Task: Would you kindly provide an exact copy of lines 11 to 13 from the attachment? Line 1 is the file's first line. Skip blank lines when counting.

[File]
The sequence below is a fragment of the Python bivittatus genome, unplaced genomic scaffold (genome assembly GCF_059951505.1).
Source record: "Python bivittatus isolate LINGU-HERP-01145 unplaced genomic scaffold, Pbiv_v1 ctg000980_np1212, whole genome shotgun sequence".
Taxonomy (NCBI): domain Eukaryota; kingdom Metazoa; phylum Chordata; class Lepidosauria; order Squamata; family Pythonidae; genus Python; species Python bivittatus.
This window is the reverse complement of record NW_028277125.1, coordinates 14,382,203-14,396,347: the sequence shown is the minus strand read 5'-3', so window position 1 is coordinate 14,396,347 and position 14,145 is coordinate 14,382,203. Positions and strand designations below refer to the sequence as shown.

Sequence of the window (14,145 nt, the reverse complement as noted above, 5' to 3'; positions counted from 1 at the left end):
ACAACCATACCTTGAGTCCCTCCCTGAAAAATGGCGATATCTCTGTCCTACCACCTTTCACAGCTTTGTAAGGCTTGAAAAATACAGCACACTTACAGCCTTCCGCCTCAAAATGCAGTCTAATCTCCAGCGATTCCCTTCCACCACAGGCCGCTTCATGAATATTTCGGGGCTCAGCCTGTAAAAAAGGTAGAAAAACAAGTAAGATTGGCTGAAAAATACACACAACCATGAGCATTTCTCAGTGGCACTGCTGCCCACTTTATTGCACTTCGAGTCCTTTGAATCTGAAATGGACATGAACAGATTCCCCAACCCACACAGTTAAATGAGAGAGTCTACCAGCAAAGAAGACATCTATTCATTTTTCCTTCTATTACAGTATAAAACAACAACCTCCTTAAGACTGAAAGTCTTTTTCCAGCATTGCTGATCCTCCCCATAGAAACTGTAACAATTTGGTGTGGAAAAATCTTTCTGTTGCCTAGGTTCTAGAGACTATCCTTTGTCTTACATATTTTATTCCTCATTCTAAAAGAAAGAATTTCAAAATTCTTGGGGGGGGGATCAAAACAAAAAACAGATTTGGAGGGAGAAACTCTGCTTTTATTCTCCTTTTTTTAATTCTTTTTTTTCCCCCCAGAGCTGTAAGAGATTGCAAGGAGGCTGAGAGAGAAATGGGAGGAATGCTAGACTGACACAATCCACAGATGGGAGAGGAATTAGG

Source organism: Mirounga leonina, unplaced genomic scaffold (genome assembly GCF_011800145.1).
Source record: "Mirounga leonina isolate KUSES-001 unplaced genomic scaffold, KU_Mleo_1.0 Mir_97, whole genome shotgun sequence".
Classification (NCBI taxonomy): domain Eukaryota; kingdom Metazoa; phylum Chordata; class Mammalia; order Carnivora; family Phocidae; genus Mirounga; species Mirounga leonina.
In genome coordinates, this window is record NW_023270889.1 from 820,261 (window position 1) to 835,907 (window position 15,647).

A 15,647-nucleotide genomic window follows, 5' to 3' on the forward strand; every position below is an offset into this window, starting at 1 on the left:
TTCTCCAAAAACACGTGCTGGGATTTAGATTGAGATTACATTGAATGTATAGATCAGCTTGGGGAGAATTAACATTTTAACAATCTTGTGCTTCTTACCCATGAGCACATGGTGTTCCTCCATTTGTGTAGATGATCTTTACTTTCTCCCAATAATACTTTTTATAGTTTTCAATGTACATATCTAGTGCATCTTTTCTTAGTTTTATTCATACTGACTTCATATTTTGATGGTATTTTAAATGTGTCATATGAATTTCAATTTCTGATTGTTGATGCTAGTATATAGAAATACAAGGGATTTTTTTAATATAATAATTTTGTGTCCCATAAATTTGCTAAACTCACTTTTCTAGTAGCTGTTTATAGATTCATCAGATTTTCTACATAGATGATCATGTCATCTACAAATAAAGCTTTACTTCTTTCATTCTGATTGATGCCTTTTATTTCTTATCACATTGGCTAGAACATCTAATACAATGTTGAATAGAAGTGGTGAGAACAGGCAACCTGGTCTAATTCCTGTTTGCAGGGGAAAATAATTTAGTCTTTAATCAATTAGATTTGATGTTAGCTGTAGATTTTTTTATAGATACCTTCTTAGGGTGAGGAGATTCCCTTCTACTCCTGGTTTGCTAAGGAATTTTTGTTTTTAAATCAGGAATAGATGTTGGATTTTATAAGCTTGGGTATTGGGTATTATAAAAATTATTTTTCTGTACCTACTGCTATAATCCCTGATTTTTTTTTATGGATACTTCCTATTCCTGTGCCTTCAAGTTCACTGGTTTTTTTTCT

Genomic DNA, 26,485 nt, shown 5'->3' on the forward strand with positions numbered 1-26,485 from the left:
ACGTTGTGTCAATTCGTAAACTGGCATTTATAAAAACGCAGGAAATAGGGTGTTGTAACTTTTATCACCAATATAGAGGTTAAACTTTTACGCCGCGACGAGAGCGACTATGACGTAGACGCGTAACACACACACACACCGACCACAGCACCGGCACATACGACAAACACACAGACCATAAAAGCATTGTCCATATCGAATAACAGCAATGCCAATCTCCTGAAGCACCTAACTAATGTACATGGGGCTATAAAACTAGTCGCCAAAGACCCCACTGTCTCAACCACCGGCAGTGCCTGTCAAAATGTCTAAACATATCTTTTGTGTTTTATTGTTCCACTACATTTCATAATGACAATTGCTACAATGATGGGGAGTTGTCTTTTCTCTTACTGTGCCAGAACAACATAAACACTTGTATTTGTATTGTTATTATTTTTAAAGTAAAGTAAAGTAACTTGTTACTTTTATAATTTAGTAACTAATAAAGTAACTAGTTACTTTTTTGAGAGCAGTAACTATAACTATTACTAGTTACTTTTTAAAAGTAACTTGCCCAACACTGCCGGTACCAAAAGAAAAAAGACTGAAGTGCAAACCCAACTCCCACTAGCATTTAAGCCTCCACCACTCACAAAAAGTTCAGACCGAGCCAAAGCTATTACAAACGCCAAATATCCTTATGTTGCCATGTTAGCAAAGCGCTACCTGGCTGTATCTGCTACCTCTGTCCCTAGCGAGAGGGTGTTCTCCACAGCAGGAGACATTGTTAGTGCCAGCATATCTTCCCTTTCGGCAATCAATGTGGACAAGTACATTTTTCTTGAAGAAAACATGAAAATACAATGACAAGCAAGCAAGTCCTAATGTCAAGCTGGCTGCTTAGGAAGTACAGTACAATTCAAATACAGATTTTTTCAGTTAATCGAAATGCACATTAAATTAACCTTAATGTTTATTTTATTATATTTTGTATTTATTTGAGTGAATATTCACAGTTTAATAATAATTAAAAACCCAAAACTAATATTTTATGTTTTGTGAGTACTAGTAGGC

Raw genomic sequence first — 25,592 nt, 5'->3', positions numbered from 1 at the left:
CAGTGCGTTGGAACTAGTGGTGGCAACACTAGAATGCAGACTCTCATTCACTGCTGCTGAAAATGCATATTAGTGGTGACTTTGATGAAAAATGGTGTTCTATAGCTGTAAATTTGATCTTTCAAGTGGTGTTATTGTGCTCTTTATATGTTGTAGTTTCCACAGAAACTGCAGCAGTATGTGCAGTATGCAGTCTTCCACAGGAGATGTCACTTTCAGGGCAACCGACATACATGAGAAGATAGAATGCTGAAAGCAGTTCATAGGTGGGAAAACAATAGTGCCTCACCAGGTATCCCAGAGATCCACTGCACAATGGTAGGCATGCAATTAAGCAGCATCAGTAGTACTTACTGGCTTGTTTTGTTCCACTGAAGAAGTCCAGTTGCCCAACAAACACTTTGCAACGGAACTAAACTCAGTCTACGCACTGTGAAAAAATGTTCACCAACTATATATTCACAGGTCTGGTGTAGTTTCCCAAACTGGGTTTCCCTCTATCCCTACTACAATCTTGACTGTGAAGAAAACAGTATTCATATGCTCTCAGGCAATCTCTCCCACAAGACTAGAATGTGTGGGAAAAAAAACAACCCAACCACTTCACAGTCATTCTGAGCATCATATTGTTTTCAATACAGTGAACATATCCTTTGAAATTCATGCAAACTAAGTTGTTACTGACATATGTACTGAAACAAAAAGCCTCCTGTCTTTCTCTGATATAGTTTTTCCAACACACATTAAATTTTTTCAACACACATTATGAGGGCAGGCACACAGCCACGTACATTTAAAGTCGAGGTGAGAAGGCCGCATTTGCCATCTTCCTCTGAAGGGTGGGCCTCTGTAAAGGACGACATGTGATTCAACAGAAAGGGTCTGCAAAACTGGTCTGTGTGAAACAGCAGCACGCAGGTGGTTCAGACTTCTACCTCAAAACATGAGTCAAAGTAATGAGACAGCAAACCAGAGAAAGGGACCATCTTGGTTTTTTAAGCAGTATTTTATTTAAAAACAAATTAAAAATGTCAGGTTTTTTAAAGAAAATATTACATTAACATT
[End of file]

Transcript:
A 15,647-nucleotide genomic window follows, 5' to 3' on the forward strand; every position below is an offset into this window, starting at 1 on the left:
TTCTCCAAAAACACGTGCTGGGATTTAGATTGAGATTACATTGAATGTATAGATCAGCTTGGGGAGAATTAACATTTTAACAATCTTGTGCTTCTTACCCATGAGCACATGGTGTTCCTCCATTTGTGTAGATGATCTTTACTTTCTCCCAATAATACTTTTTATAGTTTTCAATGTACATATCTAGTGCATCTTTTCTTAGTTTTATTCATACTGACTTCATATTTTGATGGTATTTTAAATGTGTCATATGAATTTCAATTTCTGATTGTTGATGCTAGTATATAGAAATACAAGGGATTTTTTTAATATAATAATTTTGTGTCCCATAAATTTGCTAAACTCACTTTTCTAGTAGCTGTTTATAGATTCATCAGATTTTCTACATAGATGATCATGTCATCTACAAATAAAGCTTTACTTCTTTCATTCTGATTGATGCCTTTTATTTCTTATCACATTGGCTAGAACATCTAATACAATGTTGAATAGAAGTGGTGAGAACAGGCAACCTGGTCTAATTCCTGTTTGCAGGGGAAAATAATTTAGTCTTTAATCAATTAGATTTGATGTTAGCTGTAGATTTTTTTATAGATACCTTCTTAGGGTGAGGAGATTCCCTTCTACTCCTGGTTTGCTAAGGAATTTTTGTTTTTAAATCAGGAATAGATGTTGGATTTTATAAGCTTGGGTATTGGGTATTATAAAAATTATTTTTCTGTACCTACTGCTATAATCCCTGATTTTTTTTTATGGATACTTCCTATTCCTGTGCCTTCAAGTTCACTGGTTTTTTTTCT

Genomic DNA, 26,485 nt, shown 5'->3' on the forward strand with positions numbered 1-26,485 from the left: